Coming to PS4 (proven version), Xbox One and Nintendo Switch
Traveler's Tales has been making LEGO titles for decades. Starting with LEGO Star Wars and Indiana Jones it exploded into a seemingly endless list of licensed experiences spanning movies, comics and everything else that fits the adorable blocky style. In essence, each game follows the same formula, and LEGO The Incredibles is no different.
However, it still shows signs of being a pleasant adventure, suitable for both children and adults. This is the first time that Traveler & # 39; s Tales has worked directly with Pixar Animation Studios, and definitely shows detailed scenes and lovingly crafted characters.
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LEGO The Incredibles focuses on the two films in the franchise, the second of which will be released along with the game in July 2018. A handful of original scenarios have also been developed to provide players with more content beyond the events with which they are already familiar. It would not be surprising if we are greeted with an open world to explore filled with collectibles at the full launch, too. It is a glorified collection, but it is difficult not to fall prey to the addiction that it entails.
The two levels that I had the opportunity to play were extended through the first movie and allowed me to try the whole family of the Incredibles, with the exception of Jack-Jack. The first one makes you play like Dash, Violet and Elastigirl as they fight to rescue Mr. Incredible from the clutches of the Syndrome. It was a short stage, reaching 15 minutes or less, if you're willing to overlook studs and secrets. Despite its length, it was fun to play.
The puzzles are designed in such a way that the powers of the family are required to complete them. For example, Elastigirl can form his elastic body on stairs and bridges for his children to cross. Or, you can sneak through ventilation ducts to discover secret areas and catch enemies by surprise. The board can run along hamster wheels and desk platforms to power the machinery, reaching areas inaccessible to other characters. Finally, Violet can surround herself with a ball of psychic energy or become invisible, two abilities that I can see with a lot of potential in different scenarios.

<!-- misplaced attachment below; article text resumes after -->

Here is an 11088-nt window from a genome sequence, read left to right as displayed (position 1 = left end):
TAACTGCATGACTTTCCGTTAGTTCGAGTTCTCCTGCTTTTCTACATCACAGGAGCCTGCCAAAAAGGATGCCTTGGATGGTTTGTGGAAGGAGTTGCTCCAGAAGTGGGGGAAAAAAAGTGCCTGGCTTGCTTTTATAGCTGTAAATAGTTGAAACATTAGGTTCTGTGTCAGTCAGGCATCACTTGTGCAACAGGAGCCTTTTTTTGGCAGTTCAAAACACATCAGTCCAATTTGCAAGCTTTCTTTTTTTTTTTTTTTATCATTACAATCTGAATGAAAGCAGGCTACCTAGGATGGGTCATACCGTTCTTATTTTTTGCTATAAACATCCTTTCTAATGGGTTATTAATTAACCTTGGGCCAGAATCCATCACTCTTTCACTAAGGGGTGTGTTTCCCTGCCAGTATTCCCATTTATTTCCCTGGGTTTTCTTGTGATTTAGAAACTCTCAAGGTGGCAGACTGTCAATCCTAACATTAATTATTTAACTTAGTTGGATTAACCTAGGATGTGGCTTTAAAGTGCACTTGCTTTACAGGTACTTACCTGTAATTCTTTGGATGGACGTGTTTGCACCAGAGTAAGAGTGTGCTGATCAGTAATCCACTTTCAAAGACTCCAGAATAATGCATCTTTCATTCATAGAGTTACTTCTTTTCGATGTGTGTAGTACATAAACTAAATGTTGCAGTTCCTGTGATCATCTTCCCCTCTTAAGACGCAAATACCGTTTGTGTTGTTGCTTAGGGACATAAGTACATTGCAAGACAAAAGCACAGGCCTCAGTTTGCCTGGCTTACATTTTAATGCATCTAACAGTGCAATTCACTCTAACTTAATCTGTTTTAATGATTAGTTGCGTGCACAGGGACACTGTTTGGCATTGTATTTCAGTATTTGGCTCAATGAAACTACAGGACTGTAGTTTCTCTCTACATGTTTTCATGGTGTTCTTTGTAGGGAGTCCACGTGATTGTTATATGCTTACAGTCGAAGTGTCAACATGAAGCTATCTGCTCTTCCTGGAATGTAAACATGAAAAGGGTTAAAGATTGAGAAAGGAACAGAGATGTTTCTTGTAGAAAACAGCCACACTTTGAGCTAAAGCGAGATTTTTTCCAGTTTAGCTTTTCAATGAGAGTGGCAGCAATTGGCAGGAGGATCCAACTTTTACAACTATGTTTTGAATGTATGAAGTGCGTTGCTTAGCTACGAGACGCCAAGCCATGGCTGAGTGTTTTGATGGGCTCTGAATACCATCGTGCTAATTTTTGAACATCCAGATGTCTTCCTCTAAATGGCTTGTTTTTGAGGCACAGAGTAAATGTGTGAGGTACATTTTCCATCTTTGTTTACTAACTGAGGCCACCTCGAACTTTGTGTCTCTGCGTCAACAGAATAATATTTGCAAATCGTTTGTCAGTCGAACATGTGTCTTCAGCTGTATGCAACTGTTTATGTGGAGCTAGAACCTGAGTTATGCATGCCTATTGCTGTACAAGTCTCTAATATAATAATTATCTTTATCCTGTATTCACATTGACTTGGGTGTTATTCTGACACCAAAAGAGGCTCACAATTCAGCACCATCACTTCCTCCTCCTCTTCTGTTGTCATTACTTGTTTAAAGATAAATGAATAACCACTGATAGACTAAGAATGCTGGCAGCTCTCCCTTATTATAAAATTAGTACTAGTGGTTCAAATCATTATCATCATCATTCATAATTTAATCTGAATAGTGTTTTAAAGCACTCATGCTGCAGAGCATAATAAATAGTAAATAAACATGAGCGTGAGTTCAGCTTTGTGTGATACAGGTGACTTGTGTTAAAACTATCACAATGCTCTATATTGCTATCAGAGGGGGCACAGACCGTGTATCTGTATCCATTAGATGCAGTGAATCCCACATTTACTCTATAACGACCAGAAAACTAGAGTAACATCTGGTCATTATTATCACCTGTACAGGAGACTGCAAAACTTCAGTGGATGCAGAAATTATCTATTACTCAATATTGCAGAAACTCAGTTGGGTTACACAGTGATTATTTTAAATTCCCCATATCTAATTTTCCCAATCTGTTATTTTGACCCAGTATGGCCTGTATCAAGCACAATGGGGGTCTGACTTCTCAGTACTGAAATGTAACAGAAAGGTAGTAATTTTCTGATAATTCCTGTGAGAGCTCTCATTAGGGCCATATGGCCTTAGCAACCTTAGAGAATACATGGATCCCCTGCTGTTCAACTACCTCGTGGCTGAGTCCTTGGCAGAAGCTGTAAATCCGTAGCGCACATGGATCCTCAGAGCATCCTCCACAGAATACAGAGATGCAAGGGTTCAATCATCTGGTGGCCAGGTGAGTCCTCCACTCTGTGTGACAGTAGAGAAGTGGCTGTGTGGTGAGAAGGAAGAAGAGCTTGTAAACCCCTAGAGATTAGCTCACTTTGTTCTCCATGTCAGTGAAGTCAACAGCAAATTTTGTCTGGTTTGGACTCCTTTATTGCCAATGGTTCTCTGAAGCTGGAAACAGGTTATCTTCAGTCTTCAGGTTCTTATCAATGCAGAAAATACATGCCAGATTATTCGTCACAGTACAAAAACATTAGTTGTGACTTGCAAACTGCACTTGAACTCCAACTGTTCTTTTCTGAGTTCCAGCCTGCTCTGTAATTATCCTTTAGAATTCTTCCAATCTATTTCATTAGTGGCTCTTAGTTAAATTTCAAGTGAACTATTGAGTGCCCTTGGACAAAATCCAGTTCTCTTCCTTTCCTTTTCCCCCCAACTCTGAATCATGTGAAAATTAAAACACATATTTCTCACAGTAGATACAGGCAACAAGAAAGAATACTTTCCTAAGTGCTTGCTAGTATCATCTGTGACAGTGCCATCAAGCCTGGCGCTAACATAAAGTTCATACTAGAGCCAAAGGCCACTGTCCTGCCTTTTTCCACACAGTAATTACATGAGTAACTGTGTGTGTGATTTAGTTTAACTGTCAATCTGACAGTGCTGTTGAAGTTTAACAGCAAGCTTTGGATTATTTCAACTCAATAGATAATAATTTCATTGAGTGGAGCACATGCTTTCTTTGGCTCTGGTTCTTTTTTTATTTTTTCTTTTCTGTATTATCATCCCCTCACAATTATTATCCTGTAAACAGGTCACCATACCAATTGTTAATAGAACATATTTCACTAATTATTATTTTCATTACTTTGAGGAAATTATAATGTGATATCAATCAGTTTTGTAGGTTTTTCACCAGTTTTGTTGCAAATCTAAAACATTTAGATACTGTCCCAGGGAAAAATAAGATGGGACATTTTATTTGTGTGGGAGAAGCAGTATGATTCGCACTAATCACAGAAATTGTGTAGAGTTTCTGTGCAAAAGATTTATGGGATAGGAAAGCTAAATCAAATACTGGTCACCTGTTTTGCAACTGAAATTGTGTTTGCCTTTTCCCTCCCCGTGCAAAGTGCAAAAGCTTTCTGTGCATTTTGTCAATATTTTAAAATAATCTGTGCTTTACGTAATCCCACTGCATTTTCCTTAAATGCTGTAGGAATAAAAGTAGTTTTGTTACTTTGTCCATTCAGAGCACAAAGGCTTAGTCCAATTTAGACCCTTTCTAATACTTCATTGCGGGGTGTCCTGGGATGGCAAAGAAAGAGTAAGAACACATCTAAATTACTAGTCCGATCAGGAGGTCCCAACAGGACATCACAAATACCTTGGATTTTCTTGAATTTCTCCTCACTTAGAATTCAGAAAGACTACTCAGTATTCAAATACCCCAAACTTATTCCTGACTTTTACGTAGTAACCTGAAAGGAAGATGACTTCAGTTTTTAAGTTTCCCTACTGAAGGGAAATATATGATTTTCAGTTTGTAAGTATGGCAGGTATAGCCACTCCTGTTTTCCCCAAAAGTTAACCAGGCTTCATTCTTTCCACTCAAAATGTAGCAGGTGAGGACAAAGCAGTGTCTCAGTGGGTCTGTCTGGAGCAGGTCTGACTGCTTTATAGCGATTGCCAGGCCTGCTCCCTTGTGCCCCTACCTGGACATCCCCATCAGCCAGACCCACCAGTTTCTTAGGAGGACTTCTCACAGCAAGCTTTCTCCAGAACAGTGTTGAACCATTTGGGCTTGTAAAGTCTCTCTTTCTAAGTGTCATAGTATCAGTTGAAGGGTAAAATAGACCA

Both levels showed all these powers in similar ways, certainly repetitive. I hope that the remaining levels, and there seem to be many, are a little more daring in how the powers of the family are used. The most amazing power is the transformation of the Elastigirl ship. It can carry several characters at once and also has the option of discovering secret areas. The levels themselves seem larger and more ambitious without sacrificing the beloved accessibility of the LEGO adaptations.
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When you're not solving puzzles or looking for collectibles, you'll be fighting the bad guys, and the combat has not changed much at all: despite to be a superhero exit. It is still a matter of crushing a single button until your enemies fall to pieces. LEGO Incredibles gives things an extra touch of Super Attacks. These are special moves that are activated after reaching a specific hit count, and each character has its own style to take advantage of.
Super Attacks are great at first, but having to watch the same bunch of animations every time you face a group of enemies soon becomes tedious. Each hero has some variations to go through, although it is not clear if you will unlock different types of offensive abilities as the story progresses. If you have to go through other LEGO titles, they will be large characters to unlock and the option to customize them yourself.
The second stage was a return to the superhero days ago, when Elastigirl and Mr. Incredible put on their retro suits to fight an army of evil French mimes. The whole level took a small scene from the film and stretched it out in a playground full of Pixar's enemies, secrets and adorable Easter eggs. Instead of addressing the goal, you can search for collectibles or destroy everything in sight.
You start this particular stage in a complete pool with flotation devices and a large water slide, so obviously, the first thing you should do is discover how to tear it down. By doing so, you will be rewarded with a mini kit, one of the main collectibles of the game. There are 10 distributed in each level, and you will have to play them again with different characters and powers to find them all.
LEGO always excelled in providing players with a lot of replay value, and Incredibles continues that trend.
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If you're worried that LEGO The Incredibles will not capture the spirit of the original movie, do not worry, you're in good hands with Traveler & # 39; s Such. The personalities come to life with the original talent of the voice, and the exceptional work of animation makes the cinematographic scenes seem like a good alternative for the existing scenes.
You also have the slapstick humor that has been present in the LEGO titles for years. It is predictable, but suitably harmless to your target audience and to anyone else who can touch it.
At first glance, LEGO The Incredibles is familiar to other entrants in the colossal library of brick-building games. Their controls, riddles and combats are nothing new, in spite of some unique turns employed by the Pixar license.
Leaving aside its inevitable monotony, it is still as pleasant to play alone as it is with a friend in the cooperative. Its relaxing and easy to use formula is an ideal way for young and old players to vent and clean some collectibles. And it happens that The Incredibles are an excellent option.